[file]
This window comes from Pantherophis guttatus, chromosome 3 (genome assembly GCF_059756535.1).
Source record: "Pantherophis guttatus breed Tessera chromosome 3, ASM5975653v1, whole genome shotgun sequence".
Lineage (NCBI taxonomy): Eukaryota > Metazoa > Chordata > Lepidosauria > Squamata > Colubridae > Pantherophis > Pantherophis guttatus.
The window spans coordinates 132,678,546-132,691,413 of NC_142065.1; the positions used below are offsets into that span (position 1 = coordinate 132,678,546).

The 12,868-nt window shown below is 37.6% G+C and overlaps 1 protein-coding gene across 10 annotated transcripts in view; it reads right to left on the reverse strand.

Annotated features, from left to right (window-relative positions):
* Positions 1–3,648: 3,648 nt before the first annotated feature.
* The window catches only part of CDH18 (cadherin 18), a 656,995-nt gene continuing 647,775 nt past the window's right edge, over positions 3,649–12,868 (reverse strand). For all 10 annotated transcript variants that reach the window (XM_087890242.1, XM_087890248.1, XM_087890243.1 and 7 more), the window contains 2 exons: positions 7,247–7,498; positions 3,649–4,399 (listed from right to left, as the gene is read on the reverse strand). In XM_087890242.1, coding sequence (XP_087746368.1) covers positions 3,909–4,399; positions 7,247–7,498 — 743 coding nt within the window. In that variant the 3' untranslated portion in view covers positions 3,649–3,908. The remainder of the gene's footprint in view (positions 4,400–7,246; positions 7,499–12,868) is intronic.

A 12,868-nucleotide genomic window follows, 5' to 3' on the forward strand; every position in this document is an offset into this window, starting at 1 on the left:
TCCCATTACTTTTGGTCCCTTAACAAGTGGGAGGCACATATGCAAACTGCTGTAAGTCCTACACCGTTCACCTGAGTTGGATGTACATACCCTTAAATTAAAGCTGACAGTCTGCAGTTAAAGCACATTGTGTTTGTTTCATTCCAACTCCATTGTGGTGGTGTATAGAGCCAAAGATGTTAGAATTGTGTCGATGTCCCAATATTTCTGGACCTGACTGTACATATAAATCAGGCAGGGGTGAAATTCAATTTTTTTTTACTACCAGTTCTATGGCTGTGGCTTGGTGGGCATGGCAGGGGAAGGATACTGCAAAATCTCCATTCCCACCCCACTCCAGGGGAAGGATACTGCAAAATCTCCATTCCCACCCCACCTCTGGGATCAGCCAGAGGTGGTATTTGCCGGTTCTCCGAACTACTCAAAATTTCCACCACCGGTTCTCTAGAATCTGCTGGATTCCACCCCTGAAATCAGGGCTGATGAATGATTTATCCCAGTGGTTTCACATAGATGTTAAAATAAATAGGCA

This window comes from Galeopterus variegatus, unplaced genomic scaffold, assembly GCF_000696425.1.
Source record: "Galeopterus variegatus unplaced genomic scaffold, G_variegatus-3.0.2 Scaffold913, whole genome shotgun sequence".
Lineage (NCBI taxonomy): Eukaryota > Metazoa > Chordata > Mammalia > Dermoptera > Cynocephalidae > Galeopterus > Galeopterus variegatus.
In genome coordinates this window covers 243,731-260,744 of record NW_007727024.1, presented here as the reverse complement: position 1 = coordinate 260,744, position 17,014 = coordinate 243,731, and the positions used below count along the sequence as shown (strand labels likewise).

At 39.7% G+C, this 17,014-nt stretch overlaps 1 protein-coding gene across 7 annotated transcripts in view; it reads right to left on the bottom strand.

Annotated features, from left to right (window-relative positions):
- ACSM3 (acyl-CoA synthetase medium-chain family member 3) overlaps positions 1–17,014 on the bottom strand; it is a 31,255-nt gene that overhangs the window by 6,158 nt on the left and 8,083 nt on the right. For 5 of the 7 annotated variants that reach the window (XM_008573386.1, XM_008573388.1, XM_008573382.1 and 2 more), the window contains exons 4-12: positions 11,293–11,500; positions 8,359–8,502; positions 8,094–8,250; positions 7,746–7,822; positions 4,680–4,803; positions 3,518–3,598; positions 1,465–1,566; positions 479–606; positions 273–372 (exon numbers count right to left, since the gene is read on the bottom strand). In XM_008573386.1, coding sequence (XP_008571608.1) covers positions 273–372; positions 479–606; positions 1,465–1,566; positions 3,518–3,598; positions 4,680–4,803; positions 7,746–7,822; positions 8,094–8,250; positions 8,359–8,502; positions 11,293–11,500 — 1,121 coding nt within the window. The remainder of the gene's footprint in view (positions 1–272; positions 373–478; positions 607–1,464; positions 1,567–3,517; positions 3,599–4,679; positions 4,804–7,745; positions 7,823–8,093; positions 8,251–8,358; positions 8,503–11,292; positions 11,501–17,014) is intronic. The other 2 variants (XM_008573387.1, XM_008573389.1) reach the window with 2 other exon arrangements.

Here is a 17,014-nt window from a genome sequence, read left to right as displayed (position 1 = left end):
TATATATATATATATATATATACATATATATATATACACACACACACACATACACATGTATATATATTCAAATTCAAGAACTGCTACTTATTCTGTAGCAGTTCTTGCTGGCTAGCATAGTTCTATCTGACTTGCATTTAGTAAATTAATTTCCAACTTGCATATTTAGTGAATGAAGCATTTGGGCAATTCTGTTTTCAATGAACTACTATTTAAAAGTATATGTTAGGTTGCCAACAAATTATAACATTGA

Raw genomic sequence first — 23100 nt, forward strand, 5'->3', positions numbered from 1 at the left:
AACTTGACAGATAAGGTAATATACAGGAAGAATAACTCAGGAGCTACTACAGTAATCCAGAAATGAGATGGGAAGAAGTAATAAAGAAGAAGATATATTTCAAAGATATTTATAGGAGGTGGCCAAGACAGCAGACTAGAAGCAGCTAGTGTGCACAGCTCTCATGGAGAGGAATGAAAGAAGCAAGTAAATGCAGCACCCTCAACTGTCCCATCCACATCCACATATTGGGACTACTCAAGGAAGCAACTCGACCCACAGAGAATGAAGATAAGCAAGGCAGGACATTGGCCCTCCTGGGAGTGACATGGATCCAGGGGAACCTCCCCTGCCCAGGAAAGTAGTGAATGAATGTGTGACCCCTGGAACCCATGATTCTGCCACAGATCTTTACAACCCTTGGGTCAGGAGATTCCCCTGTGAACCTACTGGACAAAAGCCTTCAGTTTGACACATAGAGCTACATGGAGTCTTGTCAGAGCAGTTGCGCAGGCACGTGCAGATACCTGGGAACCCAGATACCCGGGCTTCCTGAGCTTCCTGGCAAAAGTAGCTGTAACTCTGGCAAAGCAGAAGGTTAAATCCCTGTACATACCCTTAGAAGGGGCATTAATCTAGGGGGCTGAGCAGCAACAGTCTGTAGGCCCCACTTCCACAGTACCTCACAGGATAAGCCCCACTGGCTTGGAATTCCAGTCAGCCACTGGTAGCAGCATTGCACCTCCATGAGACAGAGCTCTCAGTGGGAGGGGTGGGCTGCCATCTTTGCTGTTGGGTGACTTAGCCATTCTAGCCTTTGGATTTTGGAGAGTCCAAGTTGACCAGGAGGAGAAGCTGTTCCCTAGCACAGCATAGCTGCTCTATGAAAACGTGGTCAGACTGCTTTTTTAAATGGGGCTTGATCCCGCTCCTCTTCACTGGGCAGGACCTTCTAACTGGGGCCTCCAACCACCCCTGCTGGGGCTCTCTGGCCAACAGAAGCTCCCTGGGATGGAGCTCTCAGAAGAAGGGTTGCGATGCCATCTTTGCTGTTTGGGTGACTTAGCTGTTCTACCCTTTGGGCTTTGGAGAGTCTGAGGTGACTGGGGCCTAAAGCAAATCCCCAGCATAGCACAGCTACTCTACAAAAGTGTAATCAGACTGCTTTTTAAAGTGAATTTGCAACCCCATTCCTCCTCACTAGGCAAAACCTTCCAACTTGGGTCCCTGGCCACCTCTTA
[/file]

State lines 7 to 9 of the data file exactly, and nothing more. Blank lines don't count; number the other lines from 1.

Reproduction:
* Positions 1–3,648: 3,648 nt before the first annotated feature.
* The window catches only part of CDH18 (cadherin 18), a 656,995-nt gene continuing 647,775 nt past the window's right edge, over positions 3,649–12,868 (reverse strand). For all 10 annotated transcript variants that reach the window (XM_087890242.1, XM_087890248.1, XM_087890243.1 and 7 more), the window contains 2 exons: positions 7,247–7,498; positions 3,649–4,399 (listed from right to left, as the gene is read on the reverse strand). In XM_087890242.1, coding sequence (XP_087746368.1) covers positions 3,909–4,399; positions 7,247–7,498 — 743 coding nt within the window. In that variant the 3' untranslated portion in view covers positions 3,649–3,908. The remainder of the gene's footprint in view (positions 4,400–7,246; positions 7,499–12,868) is intronic.

A 12,868-nucleotide genomic window follows, 5' to 3' on the forward strand; every position in this document is an offset into this window, starting at 1 on the left: